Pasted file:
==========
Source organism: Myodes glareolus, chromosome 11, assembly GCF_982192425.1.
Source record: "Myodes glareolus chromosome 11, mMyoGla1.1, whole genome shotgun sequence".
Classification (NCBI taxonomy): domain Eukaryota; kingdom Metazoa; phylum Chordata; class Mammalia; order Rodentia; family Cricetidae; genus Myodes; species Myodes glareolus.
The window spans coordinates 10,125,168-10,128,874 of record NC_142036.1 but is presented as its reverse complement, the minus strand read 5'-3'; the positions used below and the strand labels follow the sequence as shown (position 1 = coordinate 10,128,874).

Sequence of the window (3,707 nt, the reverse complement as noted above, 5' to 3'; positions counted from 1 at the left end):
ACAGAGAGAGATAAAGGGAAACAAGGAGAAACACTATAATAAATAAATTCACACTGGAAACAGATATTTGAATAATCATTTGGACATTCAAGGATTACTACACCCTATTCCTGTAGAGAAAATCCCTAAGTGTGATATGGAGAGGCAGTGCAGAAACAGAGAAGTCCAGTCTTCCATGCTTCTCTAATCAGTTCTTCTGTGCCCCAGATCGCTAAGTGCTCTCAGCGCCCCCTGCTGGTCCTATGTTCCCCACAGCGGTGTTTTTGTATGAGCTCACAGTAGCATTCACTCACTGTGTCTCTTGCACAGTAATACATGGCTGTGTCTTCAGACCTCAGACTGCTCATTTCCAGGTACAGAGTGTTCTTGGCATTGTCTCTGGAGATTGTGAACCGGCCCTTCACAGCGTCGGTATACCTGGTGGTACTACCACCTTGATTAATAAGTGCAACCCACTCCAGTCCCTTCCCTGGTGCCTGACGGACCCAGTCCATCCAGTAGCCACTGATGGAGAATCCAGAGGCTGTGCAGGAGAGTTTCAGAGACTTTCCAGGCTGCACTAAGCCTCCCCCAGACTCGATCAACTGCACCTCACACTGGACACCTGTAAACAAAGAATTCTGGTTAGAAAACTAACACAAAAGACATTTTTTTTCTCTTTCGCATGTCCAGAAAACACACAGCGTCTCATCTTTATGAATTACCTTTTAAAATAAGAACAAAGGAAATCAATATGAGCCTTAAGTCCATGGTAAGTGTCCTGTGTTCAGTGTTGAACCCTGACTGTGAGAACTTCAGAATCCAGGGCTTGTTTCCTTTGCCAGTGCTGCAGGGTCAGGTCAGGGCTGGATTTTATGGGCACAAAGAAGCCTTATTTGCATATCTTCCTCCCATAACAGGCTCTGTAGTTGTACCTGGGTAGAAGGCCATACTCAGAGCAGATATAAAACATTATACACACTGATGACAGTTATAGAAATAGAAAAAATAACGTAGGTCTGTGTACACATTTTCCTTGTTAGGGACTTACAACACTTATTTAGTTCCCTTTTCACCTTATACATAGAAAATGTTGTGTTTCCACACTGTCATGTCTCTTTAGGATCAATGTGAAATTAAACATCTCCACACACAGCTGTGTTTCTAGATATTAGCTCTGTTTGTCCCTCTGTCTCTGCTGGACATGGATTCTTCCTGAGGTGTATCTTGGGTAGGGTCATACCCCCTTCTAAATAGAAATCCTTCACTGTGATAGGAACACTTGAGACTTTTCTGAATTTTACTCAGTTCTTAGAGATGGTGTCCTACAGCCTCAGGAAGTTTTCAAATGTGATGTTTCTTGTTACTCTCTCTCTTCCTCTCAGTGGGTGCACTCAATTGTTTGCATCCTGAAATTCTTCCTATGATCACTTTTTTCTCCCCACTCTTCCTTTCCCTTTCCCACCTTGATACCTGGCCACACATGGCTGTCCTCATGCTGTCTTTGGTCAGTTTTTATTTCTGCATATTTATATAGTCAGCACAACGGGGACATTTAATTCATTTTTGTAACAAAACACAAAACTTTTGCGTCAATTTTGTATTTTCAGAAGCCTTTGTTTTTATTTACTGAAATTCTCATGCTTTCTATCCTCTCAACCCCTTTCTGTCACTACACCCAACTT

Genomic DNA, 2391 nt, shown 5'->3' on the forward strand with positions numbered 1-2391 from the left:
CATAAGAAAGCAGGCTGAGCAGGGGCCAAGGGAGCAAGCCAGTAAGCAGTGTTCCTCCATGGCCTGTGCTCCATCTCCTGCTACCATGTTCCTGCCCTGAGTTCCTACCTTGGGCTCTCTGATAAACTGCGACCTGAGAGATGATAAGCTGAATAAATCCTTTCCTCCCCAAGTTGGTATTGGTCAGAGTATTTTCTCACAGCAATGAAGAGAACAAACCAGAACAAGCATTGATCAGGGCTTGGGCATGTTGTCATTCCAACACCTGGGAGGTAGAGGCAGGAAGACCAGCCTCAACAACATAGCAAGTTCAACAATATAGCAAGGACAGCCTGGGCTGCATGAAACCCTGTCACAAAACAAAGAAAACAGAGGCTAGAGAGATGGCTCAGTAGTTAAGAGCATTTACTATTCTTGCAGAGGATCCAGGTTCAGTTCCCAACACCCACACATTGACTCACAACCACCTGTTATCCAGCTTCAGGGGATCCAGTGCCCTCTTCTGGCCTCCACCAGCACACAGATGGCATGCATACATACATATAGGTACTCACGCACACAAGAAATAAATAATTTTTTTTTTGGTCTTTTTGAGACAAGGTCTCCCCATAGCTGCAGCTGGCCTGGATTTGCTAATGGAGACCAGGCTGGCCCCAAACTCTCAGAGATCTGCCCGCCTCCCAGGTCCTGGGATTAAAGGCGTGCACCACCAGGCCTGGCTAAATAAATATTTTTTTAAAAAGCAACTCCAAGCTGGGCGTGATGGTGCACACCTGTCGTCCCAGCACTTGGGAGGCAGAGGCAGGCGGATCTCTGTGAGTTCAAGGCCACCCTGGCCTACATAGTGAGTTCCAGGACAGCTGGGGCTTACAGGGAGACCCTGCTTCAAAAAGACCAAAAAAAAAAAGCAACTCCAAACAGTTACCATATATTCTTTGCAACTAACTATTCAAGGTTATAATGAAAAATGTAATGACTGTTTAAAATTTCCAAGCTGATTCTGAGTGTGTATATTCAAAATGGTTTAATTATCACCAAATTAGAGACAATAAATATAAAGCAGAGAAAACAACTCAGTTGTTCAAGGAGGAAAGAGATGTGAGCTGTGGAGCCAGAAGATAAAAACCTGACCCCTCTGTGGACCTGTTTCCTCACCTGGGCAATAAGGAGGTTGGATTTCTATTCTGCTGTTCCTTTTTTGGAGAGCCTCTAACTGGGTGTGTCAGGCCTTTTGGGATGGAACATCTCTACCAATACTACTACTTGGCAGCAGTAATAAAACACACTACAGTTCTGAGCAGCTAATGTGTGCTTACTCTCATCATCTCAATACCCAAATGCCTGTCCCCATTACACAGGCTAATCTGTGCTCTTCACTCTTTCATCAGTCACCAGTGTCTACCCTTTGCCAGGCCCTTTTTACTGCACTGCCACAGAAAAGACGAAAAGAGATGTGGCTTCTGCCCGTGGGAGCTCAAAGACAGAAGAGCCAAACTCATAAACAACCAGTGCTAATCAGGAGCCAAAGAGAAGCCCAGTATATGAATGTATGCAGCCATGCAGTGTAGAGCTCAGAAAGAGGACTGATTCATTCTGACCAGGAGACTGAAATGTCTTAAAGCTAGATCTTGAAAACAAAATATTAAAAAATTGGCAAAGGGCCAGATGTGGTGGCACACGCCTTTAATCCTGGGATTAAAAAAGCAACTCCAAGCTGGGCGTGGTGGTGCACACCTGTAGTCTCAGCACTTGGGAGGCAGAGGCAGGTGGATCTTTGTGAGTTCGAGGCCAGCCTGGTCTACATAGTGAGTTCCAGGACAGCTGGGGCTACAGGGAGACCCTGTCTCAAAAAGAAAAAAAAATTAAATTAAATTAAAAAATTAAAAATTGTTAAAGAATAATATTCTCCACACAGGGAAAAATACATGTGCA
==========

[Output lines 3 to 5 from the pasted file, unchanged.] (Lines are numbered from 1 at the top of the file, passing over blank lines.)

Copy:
Classification (NCBI taxonomy): domain Eukaryota; kingdom Metazoa; phylum Chordata; class Mammalia; order Rodentia; family Cricetidae; genus Myodes; species Myodes glareolus.
The window spans coordinates 10,125,168-10,128,874 of record NC_142036.1 but is presented as its reverse complement, the minus strand read 5'-3'; the positions used below and the strand labels follow the sequence as shown (position 1 = coordinate 10,128,874).

Sequence of the window (3,707 nt, the reverse complement as noted above, 5' to 3'; positions counted from 1 at the left end):